Low-Cost Nanopositioning Hack Chat

The world's getting smaller

Wednesday, June 15, 2022 12:00 pm PDT Local time zone:
Hack Chat
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En-Te Hwu will host the Hack Chat on Wednesday, June 15 at noon Pacific.

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It may sound like a provocative statement to make, but technology has been on a downward trend for a long time. That's not a moral or ethical proclamation, but rather an observation about the scale of technology. Where once the height of technology was something like a water-powered mill, whose smallest parts were the size of a human hand and tolerances were measured in inches, today we routinely build machines by etching silicon chips with features measured in nanometers, look inside the smallest of cells and manipulate their innards, and use microscopes that can visualize materials at the atomic level.

The world has gotten much, much smaller lately, and operating on that scale requires thinking about motion in a different way than we've been used to. Being able to move things at nanometer resolutions isn't easy, but it's not impossible, and it can even be accomplished on a DIYer's budget -- if you know what you're doing.

To help us sort through the realities of nano-scale positioning, En-Te Hwu, a professor at the Technical University of Denmark who works on micromachines for intelligent drug delivery, has spun up some really interesting low-cost nanopositioning systems. Using old DVD players or off-the-shelf linear slides, he's able to achieve nanoscale movement and sensing for a variety of purposes. He'll stop by the Hack Chat to discuss how we can build nanopositioning and sensing into our projects, and to start exploring the world we can't even see.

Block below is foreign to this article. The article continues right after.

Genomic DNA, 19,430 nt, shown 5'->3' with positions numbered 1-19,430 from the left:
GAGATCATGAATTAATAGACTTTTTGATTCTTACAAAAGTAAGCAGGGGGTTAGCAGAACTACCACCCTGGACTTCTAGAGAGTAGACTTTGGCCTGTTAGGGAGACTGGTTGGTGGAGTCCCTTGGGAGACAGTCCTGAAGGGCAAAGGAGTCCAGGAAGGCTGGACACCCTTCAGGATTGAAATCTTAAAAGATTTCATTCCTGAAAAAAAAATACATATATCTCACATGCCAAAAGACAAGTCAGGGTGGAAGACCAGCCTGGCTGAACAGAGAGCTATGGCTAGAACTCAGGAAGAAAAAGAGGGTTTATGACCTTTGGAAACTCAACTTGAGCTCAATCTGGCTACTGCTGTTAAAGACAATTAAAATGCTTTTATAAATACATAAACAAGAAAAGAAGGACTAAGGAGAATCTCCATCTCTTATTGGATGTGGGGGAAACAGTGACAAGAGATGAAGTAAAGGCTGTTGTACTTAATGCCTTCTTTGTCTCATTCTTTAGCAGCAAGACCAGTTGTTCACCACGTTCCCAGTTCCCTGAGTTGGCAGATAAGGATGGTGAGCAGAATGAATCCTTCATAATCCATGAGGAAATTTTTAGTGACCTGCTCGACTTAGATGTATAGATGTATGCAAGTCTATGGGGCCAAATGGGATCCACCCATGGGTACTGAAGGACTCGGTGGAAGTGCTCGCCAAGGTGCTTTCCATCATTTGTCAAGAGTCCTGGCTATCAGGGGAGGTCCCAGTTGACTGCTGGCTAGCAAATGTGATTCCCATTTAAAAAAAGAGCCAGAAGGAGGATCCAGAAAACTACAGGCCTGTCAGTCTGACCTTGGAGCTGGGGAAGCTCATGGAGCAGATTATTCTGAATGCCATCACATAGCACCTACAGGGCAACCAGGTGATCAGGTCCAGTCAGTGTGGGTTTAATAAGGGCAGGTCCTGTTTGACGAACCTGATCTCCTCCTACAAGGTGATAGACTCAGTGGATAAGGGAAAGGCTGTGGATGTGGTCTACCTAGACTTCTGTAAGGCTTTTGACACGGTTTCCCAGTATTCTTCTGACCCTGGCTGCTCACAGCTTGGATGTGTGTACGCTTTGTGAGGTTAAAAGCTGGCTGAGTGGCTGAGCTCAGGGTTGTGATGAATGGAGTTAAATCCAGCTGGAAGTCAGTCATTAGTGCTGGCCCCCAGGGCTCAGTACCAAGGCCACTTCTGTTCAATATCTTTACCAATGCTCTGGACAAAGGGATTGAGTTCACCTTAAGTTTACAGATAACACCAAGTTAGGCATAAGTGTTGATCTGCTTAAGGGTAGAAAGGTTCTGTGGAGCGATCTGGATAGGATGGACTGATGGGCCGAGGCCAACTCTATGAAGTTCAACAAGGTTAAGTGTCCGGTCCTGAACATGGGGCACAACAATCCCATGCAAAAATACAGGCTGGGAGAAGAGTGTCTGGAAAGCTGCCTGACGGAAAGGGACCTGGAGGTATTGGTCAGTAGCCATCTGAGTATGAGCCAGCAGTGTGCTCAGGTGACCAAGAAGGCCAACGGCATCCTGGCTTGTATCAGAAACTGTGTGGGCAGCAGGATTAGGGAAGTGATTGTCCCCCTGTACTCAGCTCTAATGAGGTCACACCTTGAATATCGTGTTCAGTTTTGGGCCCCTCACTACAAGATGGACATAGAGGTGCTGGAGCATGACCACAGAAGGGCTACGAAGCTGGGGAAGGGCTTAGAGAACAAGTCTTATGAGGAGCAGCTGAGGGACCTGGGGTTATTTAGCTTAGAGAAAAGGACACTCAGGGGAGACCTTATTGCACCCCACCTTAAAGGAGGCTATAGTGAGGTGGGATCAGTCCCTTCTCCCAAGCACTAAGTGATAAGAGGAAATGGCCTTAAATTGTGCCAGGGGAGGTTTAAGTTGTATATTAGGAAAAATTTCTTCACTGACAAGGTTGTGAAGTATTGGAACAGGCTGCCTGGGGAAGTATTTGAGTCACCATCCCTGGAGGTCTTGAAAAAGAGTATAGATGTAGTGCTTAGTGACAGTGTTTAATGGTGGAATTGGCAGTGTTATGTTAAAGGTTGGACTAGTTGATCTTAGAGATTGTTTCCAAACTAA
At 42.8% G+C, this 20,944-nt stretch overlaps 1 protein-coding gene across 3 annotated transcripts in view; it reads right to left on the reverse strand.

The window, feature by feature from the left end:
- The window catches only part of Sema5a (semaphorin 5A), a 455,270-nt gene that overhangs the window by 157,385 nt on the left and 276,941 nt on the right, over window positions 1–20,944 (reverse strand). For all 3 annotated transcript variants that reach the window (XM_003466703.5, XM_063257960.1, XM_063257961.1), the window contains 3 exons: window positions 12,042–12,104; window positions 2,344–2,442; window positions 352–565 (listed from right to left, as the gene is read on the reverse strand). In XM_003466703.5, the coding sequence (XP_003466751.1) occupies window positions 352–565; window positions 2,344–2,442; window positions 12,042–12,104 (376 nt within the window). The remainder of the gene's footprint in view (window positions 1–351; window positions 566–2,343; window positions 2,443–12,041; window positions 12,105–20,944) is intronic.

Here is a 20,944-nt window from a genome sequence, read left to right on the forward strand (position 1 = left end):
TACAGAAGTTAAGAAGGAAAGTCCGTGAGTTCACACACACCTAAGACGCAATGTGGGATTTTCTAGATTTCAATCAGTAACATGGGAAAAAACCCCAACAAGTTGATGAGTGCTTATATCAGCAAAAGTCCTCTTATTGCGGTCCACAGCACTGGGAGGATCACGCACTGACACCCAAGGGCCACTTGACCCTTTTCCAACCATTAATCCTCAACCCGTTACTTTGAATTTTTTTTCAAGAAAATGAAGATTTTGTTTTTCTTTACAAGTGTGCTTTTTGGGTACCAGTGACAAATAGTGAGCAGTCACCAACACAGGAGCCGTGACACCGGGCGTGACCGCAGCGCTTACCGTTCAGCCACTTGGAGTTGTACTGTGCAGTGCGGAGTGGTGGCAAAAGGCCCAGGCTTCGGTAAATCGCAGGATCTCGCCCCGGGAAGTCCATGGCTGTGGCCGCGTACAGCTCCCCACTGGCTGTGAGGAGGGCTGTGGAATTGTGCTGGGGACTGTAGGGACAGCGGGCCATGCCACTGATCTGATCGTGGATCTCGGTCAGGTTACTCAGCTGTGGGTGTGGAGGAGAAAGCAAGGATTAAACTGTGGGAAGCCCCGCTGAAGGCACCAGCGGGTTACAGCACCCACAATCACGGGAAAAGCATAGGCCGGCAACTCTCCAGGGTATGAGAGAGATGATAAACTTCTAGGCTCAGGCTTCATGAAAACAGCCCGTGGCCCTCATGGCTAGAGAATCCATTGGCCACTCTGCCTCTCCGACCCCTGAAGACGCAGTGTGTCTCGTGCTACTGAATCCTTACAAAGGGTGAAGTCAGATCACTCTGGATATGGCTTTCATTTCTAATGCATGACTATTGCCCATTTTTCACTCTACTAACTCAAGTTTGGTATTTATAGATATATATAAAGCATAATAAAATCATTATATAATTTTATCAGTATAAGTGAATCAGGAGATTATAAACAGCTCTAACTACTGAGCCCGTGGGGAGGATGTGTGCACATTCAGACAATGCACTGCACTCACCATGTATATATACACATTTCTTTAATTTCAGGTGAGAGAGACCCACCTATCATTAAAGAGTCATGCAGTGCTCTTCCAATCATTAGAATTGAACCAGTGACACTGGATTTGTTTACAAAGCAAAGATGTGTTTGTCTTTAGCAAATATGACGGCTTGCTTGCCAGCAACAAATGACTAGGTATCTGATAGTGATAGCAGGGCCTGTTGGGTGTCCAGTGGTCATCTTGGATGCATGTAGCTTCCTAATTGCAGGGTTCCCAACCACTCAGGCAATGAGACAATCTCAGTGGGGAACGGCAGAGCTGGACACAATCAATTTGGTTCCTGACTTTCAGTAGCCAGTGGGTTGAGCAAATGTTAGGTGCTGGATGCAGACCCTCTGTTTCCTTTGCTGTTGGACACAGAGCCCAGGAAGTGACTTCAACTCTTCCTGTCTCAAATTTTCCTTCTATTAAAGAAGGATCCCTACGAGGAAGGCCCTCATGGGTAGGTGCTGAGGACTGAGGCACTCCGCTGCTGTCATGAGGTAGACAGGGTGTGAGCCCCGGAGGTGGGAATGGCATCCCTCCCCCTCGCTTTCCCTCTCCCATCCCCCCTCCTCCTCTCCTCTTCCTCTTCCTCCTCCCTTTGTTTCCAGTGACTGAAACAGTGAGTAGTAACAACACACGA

Featured image:  Low-cost, open-source XYZ nanopositioner for high-precision analytical applications, CC-BY-4.0

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causeymackenzieson wrote 08/19/2023 at 11:38 point

Your observation about the evolving scale of technology is truly thought-provoking. From water-powered mills to today's silicon chips with nanometer-scale features, we've come a long way in manipulating the world at the smallest levels. The concept of making nanoscale movement achievable even on a DIYer's budget is intriguing. En-Te Hwu's work in creating low-cost nanopositioning systems using familiar components like old DVD players or linear slides demonstrates the incredible potential for nanotechnology accessibility. I'm looking forward to hearing more about this discussion during the Hack Chat and exploring how these advancements can shape our projects on an unprecedented scale.

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Edwin Hwu wrote 06/13/2022 at 17:59 point

Cool! You might also be interested in my another development ;)

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Prof. Jim Brenner wrote 06/13/2022 at 15:43 point

I look forward to seeing this discussion.  I worked with several students on a similar nanopositioning project over the past few years, but am not working on it anymore.  Start by looking at this:

I can supply more offline.

See you Wednesday, I hope,

Prof. Jim Brenner

Florida Tech


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